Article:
PHILADELPHIA, OCT. 23 -- The Philadelphia Flyers had the longest winning streak in the NHL this season. The past tense is correct, for the Washington Capitals improved their own run of success tonight with a 6-2 victory over the Flyers in front of a sellout crowd of 17,382 at The Spectrum.
There were several points of light and interest that intersected, as the Capitals won the first game of a five-game road trip and extended their winning streak to three games.
The Capitals played without Dino Ciccarelli and Alan May, but came up with enough offense and toughness to end the six-game winning streak of the Flyers and goalie Ken Wregget.
Kevin Hatcher played perhaps his best game of the season, scoring two goals and assisting on a third. Hatcher's second goal was the game-winner and the first of four straight that ended a 2-2 tie.
Soviet defenseman Mikhail Tatarinov played his first game as a Capital. He did not score, but he was even in plus-minus for the night and did not flinch when the Flyers started to get physical.
"For us to start a five-game road trip with a win here, that's certainly the way you want to do it," Capitals Coach Terry Murray said.
"I thought Tatarinov played real well. He moved the puck very well. At times a couple guys looked surprised, like they were not expecting a pass. It looked like he was involved, taking a hit and giving a hit. It's The Specturm and I know he knows what that's all about."
Besides Hatcher, the Capitals scorers were Bob Rouse, Kelly Miller, Peter Zezel and John Druce. Rick Tocchet scored twice for the Flyers, but that was all they got against Mike Liut, who pushed his record to 4-3 as the team squared itself at 5-5.
The Flyers had been on a great run on the ice, while grieving off it. It was just a week ago that Tim Kerr's wife, Kathy, died of an infection several days after the birth of their daughter. Kerr may return next week.
"There's no doubt Tim's going to play hockey," Flyers Coach Paul Holmgren said this morning. "But he's got to look after two kids under the age of 10 months, so there's a few loose ends after this tragic occurrence."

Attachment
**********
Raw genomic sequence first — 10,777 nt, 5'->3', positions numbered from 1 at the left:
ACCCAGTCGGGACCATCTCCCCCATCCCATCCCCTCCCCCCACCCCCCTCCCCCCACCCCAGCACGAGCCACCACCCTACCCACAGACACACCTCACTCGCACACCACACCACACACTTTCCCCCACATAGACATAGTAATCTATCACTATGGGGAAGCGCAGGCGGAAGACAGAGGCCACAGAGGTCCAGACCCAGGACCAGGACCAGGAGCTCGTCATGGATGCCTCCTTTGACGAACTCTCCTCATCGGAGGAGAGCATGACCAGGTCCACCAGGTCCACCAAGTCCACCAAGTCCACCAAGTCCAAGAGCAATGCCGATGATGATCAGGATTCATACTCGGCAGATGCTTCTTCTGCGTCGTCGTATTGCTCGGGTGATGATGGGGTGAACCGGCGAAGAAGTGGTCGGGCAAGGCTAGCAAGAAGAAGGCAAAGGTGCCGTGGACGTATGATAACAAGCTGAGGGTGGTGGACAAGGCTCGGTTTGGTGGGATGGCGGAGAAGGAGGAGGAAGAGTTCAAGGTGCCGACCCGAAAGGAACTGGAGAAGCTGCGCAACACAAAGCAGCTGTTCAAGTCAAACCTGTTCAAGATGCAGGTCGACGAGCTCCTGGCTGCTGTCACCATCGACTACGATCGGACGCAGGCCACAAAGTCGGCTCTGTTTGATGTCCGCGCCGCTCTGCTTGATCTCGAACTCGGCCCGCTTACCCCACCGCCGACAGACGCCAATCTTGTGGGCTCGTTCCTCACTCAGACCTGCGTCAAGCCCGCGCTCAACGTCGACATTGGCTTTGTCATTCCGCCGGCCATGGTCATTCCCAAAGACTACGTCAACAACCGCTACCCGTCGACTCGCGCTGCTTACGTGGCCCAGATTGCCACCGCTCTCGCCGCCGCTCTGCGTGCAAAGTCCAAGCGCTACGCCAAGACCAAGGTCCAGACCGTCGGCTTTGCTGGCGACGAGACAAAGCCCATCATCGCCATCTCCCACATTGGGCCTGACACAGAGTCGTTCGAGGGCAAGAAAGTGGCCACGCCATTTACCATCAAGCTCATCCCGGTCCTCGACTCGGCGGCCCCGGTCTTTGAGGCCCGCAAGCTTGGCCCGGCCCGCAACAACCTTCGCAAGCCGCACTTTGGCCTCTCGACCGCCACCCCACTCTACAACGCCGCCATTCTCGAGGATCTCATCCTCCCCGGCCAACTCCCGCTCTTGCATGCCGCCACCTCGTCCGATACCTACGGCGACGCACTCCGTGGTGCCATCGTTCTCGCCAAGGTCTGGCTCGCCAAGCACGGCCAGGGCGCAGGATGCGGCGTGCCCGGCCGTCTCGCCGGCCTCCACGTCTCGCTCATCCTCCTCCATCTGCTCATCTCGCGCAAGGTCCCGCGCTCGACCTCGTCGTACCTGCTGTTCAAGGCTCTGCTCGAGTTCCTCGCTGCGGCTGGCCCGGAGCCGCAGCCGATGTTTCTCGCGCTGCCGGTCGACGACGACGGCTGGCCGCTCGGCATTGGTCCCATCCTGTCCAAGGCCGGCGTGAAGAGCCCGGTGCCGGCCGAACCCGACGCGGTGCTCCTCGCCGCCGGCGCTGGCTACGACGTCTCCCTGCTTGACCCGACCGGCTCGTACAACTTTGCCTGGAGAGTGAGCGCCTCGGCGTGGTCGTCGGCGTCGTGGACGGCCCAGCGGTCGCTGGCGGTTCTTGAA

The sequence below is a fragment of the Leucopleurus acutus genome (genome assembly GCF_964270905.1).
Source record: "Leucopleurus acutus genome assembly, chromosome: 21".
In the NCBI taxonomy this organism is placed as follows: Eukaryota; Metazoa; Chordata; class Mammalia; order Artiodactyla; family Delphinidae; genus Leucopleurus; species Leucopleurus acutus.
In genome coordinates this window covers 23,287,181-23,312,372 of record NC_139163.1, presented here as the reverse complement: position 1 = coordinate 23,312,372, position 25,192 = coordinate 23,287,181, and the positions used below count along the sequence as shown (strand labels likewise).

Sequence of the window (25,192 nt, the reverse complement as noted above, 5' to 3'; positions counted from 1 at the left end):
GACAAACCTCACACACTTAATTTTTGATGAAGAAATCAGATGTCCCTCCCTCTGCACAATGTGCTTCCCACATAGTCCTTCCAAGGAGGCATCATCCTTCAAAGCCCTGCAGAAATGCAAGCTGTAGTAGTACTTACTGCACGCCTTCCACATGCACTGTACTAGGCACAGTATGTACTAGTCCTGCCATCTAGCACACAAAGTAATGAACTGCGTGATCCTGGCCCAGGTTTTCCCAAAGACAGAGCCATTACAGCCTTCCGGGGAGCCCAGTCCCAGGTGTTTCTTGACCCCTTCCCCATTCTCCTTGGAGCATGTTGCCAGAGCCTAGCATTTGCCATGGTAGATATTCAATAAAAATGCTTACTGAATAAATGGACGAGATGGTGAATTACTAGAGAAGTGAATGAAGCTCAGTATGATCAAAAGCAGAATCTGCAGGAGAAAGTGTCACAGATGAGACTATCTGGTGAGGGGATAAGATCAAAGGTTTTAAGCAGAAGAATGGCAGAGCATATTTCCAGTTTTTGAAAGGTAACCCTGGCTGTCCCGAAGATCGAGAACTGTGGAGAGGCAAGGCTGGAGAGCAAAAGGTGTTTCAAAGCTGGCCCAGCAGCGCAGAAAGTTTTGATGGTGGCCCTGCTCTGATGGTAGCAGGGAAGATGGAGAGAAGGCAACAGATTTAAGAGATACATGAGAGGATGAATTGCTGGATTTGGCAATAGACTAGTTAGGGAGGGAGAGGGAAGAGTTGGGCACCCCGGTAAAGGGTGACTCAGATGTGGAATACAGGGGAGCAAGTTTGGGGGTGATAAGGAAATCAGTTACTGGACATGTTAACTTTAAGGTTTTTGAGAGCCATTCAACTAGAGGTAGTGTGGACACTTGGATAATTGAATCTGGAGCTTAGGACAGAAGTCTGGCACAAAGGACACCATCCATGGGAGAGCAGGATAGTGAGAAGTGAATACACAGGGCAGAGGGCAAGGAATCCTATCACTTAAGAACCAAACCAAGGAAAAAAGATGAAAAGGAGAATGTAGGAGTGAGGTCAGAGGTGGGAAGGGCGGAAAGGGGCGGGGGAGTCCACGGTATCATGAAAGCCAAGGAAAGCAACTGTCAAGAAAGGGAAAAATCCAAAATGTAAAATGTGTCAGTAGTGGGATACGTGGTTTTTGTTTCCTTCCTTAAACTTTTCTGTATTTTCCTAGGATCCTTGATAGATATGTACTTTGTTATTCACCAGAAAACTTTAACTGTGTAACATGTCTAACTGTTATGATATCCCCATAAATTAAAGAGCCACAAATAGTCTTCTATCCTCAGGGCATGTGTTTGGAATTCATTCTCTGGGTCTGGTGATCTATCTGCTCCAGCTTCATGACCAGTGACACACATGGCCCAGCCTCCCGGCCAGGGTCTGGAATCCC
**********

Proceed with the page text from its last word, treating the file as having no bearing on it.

This wasn't the first time the Flyers have mourned as an organization. Barry Ashbee, whose career ended in 1974, was an assistant coach with the team when he died of leukemia in 1977, and goalie Pelle Lindbergh died in a one-car crash in 1985.
"When you lose a player like Pelle, you feel the loss immediately, but it goes away with time," said Holmgren, then an assistant with the Flyers. "But with Timmy's wife, we will always be reminded of it because Tim will be around. Every time you look at him, you will be reminded of it."
The Flyers may have played their best game of the year the night Kathy Kerr died, beating Pittsburgh by 5-1 for the fourth of six straight wins.
"I'm pleased that we've worked hard and played well defensively," Holmgren said. "We've been scoring some goals we don't normally score through hard work."
Holmgren was referring to the four goals by Norman Lacombe, who had none in 33 games last year with the Flyers and Oilers. But tonight the Capitals were hurt only by Tocchet, one of the Flyers' top scorers.
But before that, the Capitals took a 1-0 edge on an odd goal, the first of the year by Rouse. As shots go, this was a Texas Leaguer from the point. It sailed over several shoulders, the last of which was Wregget's, with 14:18 left in the first period.
After the Flyers killed a two-man advantage, Murray Craven (12 assists) sent Tocchet in for a breakaway goal. Tocchet then scored a power-play goal for a 2-1 lead with 1:28 gone in the second period.
But once Hatcher scored shorthanded, the Capitals were gone.
He put Washington ahead with a goal off Gord Murphy's stick. Miller then redirected Tim Bergland's shot. Zezel, a former Flyer, did the same with Hatcher's shot for his fourth power-play goal. Druce then added to the Flyers' misery with his fourth goal in three games.